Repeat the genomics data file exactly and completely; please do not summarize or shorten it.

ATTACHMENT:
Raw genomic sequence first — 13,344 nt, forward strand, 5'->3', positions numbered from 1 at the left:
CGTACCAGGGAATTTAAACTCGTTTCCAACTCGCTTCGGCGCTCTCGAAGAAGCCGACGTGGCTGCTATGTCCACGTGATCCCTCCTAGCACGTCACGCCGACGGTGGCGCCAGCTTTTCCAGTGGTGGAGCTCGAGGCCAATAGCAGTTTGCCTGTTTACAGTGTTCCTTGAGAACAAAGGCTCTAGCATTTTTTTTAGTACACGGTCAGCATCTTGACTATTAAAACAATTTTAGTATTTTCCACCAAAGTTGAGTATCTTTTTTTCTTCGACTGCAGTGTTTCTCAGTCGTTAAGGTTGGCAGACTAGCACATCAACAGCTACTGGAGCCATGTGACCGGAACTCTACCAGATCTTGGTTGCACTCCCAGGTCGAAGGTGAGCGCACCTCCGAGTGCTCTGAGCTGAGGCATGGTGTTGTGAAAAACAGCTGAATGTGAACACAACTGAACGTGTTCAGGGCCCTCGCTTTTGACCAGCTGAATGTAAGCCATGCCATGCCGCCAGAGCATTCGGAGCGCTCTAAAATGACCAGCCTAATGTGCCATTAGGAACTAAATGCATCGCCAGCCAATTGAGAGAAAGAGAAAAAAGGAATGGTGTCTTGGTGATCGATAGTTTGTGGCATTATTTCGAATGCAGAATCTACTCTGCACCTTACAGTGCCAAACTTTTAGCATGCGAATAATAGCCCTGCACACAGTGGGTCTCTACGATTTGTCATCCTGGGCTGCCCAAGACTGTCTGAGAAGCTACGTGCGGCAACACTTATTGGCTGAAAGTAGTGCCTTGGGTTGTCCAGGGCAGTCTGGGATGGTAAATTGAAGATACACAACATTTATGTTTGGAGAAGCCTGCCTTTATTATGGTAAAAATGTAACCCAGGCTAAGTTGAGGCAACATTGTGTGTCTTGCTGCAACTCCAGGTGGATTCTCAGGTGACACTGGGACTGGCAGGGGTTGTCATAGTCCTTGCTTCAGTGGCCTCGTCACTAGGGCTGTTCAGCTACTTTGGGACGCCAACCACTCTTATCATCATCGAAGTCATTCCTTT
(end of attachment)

Raw genomic sequence first — 13,344 nt, forward strand, 5'->3', positions numbered from 1 at the left:
CGTACCAGGGAATTTAAACTCGTTTCCAACTCGCTTCGGCGCTCTCGAAGAAGCCGACGTGGCTGCTATGTCCACGTGATCCCTCCTAGCACGTCACGCCGACGGTGGCGCCAGCTTTTCCAGTGGTGGAGCTCGAGGCCAATAGCAGTTTGCCTGTTTACAGTGTTCCTTGAGAACAAAGGCTCTAGCATTTTTTTTAGTACACGGTCAGCATCTTGACTATTAAAACAATTTTAGTATTTTCCACCAAAGTTGAGTATCTTTTTTTCTTCGACTGCAGTGTTTCTCAGTCGTTAAGGTTGGCAGACTAGCACATCAACAGCTACTGGAGCCATGTGACCGGAACTCTACCAGATCTTGGTTGCACTCCCAGGTCGAAGGTGAGCGCACCTCCGAGTGCTCTGAGCTGAGGCATGGTGTTGTGAAAAACAGCTGAATGTGAACACAACTGAACGTGTTCAGGGCCCTCGCTTTTGACCAGCTGAATGTAAGCCATGCCATGCCGCCAGAGCATTCGGAGCGCTCTAAAATGACCAGCCTAATGTGCCATTAGGAACTAAATGCATCGCCAGCCAATTGAGAGAAAGAGAAAAAAGGAATGGTGTCTTGGTGATCGATAGTTTGTGGCATTATTTCGAATGCAGAATCTACTCTGCACCTTACAGTGCCAAACTTTTAGCATGCGAATAATAGCCCTGCACACAGTGGGTCTCTACGATTTGTCATCCTGGGCTGCCCAAGACTGTCTGAGAAGCTACGTGCGGCAACACTTATTGGCTGAAAGTAGTGCCTTGGGTTGTCCAGGGCAGTCTGGGATGGTAAATTGAAGATACACAACATTTATGTTTGGAGAAGCCTGCCTTTATTATGGTAAAAATGTAACCCAGGCTAAGTTGAGGCAACATTGTGTGTCTTGCTGCAACTCCAGGTGGATTCTCAGGTGACACTGGGACTGGCAGGGGTTGTCATAGTCCTTGCTTCAGTGGCCTCGTCACTAGGGCTGTTCAGCTACTTTGGGACGCCAACCACTCTTATCATCATCGAAGTCATTCCTTT